3. Secure the loan with collateral

Lenders may be more likely to approve a secured personal loan than an unsecured one because there’s less financial risk for them. If you default on a secured loan, the lender can take what you’ve put down as collateral — usually a vehicle or savings account — to recoup their losses.

How long to wait before reapplying for a personal loan

It’s disappointing to see your personal loan application declined, but depending on the reason for denial, it may not be wise to try again right away.

If you were denied because of a minor issue, such as a typo, reach out to the lender immediately to address the problem.

If you need to build your credit, lower your debt or increase your income, consider waiting at least one month — but likely a few months — before reapplying. Credit histories are usually updated once a month, so changes may not be reflected in your score immediately.

Lenders perform a hard credit check each time you apply for a loan, which causes your score to temporarily dip by a few points. Too many hard credit inquiries in a short period could cause future lenders to view you as a high-risk borrower.

Alternatives to personal loans

If you need to borrow money now and can’t wait to address the reasons your loan was denied, other options may be available.

  • Buy now, pay later: Many major retailers partner with “buy now, pay later” companies that allow you to split up a large purchase over several weeks, usually without interest or fees. This type of financing typically doesn’t impact your credit score.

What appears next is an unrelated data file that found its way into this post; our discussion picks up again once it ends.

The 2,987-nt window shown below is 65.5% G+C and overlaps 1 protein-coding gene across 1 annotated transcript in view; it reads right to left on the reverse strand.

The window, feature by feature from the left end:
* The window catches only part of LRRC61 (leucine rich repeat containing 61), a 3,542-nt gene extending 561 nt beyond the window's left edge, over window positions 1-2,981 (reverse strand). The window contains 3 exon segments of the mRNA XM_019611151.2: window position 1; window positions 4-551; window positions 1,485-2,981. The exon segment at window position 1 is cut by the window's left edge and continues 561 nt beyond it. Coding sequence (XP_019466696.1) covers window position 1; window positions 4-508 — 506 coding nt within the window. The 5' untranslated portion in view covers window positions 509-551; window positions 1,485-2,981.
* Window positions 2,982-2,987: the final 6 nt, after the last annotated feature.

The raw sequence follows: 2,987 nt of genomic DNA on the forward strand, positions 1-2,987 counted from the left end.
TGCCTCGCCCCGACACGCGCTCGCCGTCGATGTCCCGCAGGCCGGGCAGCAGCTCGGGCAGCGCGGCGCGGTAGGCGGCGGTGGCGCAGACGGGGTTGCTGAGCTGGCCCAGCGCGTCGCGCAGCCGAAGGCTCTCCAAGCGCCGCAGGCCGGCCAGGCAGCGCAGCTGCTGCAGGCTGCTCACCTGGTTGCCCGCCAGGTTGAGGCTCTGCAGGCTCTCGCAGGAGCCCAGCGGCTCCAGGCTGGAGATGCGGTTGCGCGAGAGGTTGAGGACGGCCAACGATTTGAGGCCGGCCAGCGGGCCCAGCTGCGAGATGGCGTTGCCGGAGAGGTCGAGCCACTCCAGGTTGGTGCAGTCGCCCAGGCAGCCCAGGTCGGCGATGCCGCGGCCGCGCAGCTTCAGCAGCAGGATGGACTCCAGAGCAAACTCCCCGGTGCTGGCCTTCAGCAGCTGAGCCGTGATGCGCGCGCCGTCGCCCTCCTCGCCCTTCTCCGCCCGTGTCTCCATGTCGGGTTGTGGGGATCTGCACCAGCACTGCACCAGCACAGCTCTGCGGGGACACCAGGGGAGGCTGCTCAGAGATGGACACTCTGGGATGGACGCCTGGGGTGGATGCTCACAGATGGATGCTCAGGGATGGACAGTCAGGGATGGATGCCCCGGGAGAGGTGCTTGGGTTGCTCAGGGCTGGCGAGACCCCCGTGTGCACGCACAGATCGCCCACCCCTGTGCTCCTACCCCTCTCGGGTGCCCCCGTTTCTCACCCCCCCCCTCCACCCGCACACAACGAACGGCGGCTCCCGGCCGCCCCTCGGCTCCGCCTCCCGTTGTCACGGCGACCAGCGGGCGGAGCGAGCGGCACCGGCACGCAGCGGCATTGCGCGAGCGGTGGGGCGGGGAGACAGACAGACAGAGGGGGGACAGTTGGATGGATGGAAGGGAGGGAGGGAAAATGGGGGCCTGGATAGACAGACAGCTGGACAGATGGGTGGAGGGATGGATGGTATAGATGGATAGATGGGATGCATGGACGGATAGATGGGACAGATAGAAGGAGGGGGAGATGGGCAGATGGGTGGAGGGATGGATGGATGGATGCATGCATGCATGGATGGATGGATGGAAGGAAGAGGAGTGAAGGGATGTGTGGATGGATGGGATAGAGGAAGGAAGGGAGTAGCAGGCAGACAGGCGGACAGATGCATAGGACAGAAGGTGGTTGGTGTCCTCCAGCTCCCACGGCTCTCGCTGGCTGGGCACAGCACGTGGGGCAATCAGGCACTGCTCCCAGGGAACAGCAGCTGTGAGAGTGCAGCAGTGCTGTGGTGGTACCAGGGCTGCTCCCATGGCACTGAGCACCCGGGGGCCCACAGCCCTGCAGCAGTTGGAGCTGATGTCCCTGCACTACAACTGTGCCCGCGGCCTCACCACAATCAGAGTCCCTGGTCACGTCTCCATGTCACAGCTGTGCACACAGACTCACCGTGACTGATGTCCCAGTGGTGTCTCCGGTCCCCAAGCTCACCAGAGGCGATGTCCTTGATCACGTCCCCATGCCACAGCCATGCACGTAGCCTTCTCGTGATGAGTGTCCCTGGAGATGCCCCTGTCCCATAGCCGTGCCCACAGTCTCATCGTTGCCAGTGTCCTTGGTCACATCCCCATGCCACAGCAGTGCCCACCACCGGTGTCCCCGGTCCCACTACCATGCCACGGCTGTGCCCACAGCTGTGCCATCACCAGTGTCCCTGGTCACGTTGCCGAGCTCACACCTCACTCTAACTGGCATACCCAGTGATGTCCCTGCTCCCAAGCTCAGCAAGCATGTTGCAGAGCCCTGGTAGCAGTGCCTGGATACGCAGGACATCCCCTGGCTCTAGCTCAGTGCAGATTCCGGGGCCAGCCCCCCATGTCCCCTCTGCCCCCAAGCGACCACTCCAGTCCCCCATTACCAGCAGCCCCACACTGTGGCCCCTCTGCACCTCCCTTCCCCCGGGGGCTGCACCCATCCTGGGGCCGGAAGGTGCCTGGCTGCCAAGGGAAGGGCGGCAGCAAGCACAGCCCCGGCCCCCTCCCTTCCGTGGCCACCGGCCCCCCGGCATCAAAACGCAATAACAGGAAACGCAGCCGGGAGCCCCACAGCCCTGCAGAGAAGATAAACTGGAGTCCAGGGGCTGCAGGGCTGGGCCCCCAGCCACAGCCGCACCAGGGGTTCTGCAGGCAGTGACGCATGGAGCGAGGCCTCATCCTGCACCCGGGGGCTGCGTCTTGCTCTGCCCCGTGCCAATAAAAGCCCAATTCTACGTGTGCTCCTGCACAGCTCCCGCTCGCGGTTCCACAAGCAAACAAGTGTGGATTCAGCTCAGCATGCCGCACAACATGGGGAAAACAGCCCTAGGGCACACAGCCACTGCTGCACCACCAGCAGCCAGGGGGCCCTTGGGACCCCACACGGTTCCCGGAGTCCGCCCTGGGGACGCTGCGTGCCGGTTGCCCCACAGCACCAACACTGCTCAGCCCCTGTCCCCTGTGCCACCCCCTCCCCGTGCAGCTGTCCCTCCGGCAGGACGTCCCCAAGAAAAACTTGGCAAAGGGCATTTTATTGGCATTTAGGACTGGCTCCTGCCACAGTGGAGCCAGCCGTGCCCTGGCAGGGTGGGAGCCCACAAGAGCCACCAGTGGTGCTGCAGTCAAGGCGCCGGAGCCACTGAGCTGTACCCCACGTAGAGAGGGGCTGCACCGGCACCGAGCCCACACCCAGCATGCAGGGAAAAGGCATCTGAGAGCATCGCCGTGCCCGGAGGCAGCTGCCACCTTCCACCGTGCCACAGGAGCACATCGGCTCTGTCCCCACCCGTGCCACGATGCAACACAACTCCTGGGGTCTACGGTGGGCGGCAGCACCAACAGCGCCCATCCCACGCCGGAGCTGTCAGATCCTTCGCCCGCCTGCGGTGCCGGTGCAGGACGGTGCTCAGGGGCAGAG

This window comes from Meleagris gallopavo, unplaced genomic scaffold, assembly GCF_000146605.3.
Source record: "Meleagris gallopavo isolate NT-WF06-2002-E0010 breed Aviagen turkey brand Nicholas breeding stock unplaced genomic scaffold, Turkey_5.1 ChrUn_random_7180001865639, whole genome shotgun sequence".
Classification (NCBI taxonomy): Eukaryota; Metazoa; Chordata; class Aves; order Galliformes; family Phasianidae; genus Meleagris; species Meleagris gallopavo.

• Cash advance app: Borrow from your next paycheck with a cash advance app. Borrowing amounts are relatively low, but you can pay an express funding fee to get the money instantly. Some cash advance apps have a subscription fee or ask for an optional tip. Payments are usually due by your next payday. 

  • 401(k) loan: A 401(k) loan lets you borrow from your retirement account. Interest rates are low and there is no credit check, but borrowing from your nest egg reduces its growth potential over time, and you may face penalty fees if you leave your job before you’ve repaid the loan.

  • Family loan: Borrowing from family eliminates credit checks and high interest rates, but your relationship can be strained if the money isn’t repaid on time. Sign and notarize a loan agreement to eliminate any confusion about the repayment plan.

  • Local financial assistance programs: A charity or nonprofit in your area may offer assistance with housing, transportation or utility bills. Some organizations even provide low-interest loans to people in need. Use this list of local financial assistance programs to find resources near you.

  • Pawnshop loan: You can get a pawnshop loan using an item you own as collateral. The amount you can get will depend on the assessed value of the collateral, but you can get money instantly without a credit check. Be aware of high interest rates and fees and quick repayment terms. If you don’t repay the loan on time, you’ll lose your collateral.